My husband and I are planning two back to back trips next November/December first the 7 day Paris trip then Munich, Saltzburg, Vienna. We still want to travel with only carry ons. Paris will be okay since we will be there long enough to wash clothes. Winter clothes seem like they’d be hard to wash in the sink. I know it’s a long way off, but I’m excited and already planning. Clothing advice would be appreciated
I always carry a set of black silks unless I am traveling in summer -- they weight almost nothing (I get mine at REI) and as a base layer they make my usual cords in winter or jeans in spring or fall adequately warm on a chilly day. I layer a cotton turtle on top and then a lightweight down vest under my raincoat -- I can throw in a polartek cardigan if it is really cold. Add ear muffs, gloves or hat and gloves and of course a scarf and warm waterproof hiking shoes or boots and I am good to go. You wear the boots on the plane, and the coat and polartek (planes are often cold and so that is just a useful thing for an overnight flight) and you can manage the rest in a carry on. Silks launder easily and when you are wearing both underwear and long silks you can launder the jeans and top layers seldom --just keep washing the base layers. My silk top is turtleneck -- it can be worn as a shirt if need be and silks also make pretty good pajamas. Smartwool socks. Here is an example: https://www.rei.com/product/168547/rei-co-op-silk-bottoms-womens
I am not seeing the turtle silk tops at REI right now but I am sure someone has them.
If you layer properly, then you can get by with less laundry in cooler weather. I wear a thin t-shirt under my tops, and if it's really cold then silk long johns under my pants. So barring accidents or spills I just need to hand wash the under layers, underwear and socks. We did a 2 week trip in February with just carry ons.
They key is layering. I take the same clothes as spring/fall but add an extra merino wool sweater or two. They pack light, don't pick up odors quickly, and can be washed in the sink.
Do you get cold easily, or do a couple of layers of clothes often keep you warm enough? If expecting chilly temps, long underwear can make a big difference. Silk is lightweight, and sink-washing and hang drying goes pretty fast. But synthetic fabrics, like polypropylene, work well, too, and aren’t heavy like heavy woolens. There are lighter wool garments, but wool takes time to dry.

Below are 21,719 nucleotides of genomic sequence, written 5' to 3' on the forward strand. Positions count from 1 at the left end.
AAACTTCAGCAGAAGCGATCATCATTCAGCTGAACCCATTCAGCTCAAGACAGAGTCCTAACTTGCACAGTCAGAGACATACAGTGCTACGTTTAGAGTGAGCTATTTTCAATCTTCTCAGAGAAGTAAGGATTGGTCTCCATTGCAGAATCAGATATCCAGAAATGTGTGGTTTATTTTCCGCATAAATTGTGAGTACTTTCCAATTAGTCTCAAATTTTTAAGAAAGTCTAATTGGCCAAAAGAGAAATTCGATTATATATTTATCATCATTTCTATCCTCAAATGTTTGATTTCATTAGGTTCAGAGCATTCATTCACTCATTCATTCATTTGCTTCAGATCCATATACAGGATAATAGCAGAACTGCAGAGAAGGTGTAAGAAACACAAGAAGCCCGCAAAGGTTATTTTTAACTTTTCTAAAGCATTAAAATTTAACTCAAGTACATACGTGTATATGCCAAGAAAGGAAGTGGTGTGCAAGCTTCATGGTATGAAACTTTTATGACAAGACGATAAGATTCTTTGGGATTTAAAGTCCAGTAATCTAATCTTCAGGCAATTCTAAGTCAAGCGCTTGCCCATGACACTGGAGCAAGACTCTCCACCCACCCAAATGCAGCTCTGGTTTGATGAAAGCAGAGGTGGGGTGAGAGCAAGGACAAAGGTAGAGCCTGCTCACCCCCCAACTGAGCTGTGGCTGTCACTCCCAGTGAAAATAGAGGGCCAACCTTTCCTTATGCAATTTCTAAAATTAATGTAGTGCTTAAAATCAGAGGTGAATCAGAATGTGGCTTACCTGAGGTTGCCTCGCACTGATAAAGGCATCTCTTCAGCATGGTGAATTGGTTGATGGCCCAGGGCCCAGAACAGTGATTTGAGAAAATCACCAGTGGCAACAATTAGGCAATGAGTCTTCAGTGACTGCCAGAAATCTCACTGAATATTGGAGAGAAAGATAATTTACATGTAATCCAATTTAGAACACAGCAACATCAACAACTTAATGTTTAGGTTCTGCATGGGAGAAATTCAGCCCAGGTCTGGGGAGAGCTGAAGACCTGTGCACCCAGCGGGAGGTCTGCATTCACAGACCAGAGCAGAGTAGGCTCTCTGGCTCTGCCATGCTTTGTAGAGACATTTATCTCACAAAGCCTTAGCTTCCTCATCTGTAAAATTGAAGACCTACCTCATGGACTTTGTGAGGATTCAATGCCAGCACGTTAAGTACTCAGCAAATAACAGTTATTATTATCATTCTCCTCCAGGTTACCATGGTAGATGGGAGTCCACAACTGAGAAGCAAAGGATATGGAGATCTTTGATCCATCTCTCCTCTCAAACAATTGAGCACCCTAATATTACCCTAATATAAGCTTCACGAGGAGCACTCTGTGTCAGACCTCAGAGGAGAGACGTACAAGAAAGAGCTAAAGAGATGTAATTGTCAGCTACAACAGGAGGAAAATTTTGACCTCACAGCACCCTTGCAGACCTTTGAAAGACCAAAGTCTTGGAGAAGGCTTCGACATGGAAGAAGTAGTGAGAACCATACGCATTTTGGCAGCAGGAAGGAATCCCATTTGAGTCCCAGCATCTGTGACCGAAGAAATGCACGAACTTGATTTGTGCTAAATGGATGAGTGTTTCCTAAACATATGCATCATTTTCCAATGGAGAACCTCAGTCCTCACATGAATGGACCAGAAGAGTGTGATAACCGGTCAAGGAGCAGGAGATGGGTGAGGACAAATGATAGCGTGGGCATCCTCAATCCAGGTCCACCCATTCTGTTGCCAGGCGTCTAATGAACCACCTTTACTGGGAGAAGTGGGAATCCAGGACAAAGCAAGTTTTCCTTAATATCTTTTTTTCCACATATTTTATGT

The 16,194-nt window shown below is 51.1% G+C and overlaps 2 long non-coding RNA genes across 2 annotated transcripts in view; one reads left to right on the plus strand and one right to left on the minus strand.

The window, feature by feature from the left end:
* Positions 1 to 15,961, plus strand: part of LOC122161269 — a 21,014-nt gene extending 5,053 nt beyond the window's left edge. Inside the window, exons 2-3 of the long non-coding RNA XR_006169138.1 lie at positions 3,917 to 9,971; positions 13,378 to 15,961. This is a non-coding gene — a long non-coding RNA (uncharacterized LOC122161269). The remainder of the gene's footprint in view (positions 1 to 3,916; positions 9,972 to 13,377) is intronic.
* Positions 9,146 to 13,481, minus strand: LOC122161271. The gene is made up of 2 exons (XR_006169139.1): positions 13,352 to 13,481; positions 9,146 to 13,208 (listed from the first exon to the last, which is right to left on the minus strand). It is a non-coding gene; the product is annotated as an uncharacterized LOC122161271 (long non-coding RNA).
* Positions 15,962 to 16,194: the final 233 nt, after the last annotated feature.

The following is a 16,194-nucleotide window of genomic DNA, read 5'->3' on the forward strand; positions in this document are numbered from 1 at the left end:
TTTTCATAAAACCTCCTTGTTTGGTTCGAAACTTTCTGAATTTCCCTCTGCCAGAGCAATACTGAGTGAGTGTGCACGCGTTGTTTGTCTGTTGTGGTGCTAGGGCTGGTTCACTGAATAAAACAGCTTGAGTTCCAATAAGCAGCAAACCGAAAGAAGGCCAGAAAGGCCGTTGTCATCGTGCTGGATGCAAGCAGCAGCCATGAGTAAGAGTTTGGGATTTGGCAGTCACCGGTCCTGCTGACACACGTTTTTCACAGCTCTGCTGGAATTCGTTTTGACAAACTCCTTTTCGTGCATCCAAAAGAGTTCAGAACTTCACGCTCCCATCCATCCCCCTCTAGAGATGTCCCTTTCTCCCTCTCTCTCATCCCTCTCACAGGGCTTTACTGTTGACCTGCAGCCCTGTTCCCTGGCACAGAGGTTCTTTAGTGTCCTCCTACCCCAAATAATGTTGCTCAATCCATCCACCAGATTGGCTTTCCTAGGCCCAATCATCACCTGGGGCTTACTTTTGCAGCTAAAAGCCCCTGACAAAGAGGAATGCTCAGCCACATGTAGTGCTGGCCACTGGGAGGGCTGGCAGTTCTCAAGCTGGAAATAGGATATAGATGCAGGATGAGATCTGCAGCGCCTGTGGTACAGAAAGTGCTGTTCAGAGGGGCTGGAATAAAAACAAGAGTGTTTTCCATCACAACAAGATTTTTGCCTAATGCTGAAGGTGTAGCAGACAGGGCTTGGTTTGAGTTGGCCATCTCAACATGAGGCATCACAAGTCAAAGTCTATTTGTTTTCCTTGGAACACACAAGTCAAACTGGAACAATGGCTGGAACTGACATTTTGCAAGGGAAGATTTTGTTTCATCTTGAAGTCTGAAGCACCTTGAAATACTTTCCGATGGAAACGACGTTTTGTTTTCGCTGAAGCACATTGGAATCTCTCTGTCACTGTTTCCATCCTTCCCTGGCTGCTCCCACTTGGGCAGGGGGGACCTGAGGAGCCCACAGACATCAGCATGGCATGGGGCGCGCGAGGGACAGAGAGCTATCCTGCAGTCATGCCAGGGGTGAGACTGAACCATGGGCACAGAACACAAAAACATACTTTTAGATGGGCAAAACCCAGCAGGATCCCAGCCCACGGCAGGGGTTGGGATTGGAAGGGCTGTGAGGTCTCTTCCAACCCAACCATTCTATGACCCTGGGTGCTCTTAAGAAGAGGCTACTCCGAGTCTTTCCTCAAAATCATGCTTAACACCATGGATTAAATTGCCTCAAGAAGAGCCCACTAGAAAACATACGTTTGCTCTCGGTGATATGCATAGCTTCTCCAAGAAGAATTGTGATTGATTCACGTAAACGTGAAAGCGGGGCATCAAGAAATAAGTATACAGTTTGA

An outer coat with pockets is key - room for your hat, scarf, and gloves while out and about, touring, but you can also stuff extra items in the coat for while you’re flying over. It’s a bit like having an extra personal carry-on, depending on how much you choose to cram into your coat. Having a fleece ear warmer/headband can help, especially at night, and takes up little room.
I spent November/December 2018 in Sicily (one week, cool but not freezing), then in France (Lyon for 3 days, then Nice for a month), just with an International carry-on suitcase and a “personal bag.” Staying put in Nice for a language school meant I could use the washer in my apartment at will, so laundry wasn’t an issue. But while traveling around a bit, I wore the same tops more than once before deciding they needed to be washed - as long as I didn’t drop food on something!
This winter, just before the Pandemic hit, we were in London for 2 weeks, and just did laundry once, midway. Using the Underground to get around out of the elements when we could, and planning a lot of time around being in warm (sometimes warmish) museums, and ducking into a warm cafe or small restaurant to warm up a bit with a warm treat when needed, helped the clothes we brought get us through.
I had a nicer pair of shoes to wear to dinner, but for sightseeing, I used Gore-Tex low-top light hiking shoes and good hiking socks. Not exactly fashionable, unless you’re on a trail in the Colorado mountains, but practical, warm, very water-resistant, and supportive, both when walking down Baker Street in the rain, and when standing at Security in the airport.